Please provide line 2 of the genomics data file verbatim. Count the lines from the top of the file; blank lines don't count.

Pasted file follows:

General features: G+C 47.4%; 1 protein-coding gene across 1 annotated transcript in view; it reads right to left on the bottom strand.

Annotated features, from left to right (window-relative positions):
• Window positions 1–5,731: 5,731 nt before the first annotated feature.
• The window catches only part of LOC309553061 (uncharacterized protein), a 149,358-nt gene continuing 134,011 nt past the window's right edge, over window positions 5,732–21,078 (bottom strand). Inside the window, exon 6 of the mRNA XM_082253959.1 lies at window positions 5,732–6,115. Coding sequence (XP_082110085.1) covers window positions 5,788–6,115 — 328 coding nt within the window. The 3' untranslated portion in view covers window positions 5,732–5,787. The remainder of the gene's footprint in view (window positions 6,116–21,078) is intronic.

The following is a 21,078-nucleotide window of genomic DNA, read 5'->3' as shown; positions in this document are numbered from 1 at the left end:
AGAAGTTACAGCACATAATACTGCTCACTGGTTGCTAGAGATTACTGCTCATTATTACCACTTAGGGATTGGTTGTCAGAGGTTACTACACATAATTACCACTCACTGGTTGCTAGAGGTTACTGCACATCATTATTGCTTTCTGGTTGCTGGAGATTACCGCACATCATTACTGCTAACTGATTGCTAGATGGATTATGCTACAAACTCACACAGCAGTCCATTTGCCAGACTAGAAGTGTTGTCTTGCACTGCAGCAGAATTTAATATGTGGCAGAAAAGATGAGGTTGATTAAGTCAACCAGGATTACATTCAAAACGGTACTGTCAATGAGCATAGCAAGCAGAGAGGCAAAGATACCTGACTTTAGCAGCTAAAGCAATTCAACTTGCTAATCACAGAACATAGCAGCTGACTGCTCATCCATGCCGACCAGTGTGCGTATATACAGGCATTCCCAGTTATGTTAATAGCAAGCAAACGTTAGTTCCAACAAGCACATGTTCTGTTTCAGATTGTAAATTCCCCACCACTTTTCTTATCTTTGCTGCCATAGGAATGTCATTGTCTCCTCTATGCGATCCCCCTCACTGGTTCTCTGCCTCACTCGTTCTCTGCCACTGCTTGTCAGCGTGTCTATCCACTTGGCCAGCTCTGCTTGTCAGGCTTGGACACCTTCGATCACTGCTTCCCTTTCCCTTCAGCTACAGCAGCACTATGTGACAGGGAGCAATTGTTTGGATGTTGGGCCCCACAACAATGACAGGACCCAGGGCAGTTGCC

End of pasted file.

Annotated features, from left to right (window-relative positions):